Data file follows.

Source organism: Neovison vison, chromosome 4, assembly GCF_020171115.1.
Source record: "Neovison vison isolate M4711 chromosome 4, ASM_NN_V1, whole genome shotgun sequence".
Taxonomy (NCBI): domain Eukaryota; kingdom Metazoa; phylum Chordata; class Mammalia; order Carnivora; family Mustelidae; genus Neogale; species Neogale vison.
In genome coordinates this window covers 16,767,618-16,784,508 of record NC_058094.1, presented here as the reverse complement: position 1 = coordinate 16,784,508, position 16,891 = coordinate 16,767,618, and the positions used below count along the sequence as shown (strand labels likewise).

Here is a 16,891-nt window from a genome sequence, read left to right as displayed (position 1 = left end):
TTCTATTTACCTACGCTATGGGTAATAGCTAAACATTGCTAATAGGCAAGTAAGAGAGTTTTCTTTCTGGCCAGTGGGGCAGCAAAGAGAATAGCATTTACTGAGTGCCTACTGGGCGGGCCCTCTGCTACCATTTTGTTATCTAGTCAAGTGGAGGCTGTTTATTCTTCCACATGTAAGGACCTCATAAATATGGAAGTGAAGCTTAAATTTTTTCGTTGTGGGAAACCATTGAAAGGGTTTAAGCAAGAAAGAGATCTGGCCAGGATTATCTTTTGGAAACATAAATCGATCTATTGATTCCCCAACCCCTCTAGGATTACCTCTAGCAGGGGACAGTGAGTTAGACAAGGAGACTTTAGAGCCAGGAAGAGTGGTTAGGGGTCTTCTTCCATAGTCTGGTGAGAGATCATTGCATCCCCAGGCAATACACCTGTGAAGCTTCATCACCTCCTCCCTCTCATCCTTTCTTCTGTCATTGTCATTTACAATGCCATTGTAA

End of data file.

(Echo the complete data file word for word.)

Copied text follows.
Source organism: Neovison vison, chromosome 4, assembly GCF_020171115.1.
Source record: "Neovison vison isolate M4711 chromosome 4, ASM_NN_V1, whole genome shotgun sequence".
Taxonomy (NCBI): domain Eukaryota; kingdom Metazoa; phylum Chordata; class Mammalia; order Carnivora; family Mustelidae; genus Neogale; species Neogale vison.
In genome coordinates this window covers 16,767,618-16,784,508 of record NC_058094.1, presented here as the reverse complement: position 1 = coordinate 16,784,508, position 16,891 = coordinate 16,767,618, and the positions used below count along the sequence as shown (strand labels likewise).

Here is a 16,891-nt window from a genome sequence, read left to right as displayed (position 1 = left end):
TTCTATTTACCTACGCTATGGGTAATAGCTAAACATTGCTAATAGGCAAGTAAGAGAGTTTTCTTTCTGGCCAGTGGGGCAGCAAAGAGAATAGCATTTACTGAGTGCCTACTGGGCGGGCCCTCTGCTACCATTTTGTTATCTAGTCAAGTGGAGGCTGTTTATTCTTCCACATGTAAGGACCTCATAAATATGGAAGTGAAGCTTAAATTTTTTCGTTGTGGGAAACCATTGAAAGGGTTTAAGCAAGAAAGAGATCTGGCCAGGATTATCTTTTGGAAACATAAATCGATCTATTGATTCCCCAACCCCTCTAGGATTACCTCTAGCAGGGGACAGTGAGTTAGACAAGGAGACTTTAGAGCCAGGAAGAGTGGTTAGGGGTCTTCTTCCATAGTCTGGTGAGAGATCATTGCATCCCCAGGCAATACACCTGTGAAGCTTCATCACCTCCTCCCTCTCATCCTTTCTTCTGTCATTGTCATTTACAATGCCATTGTAA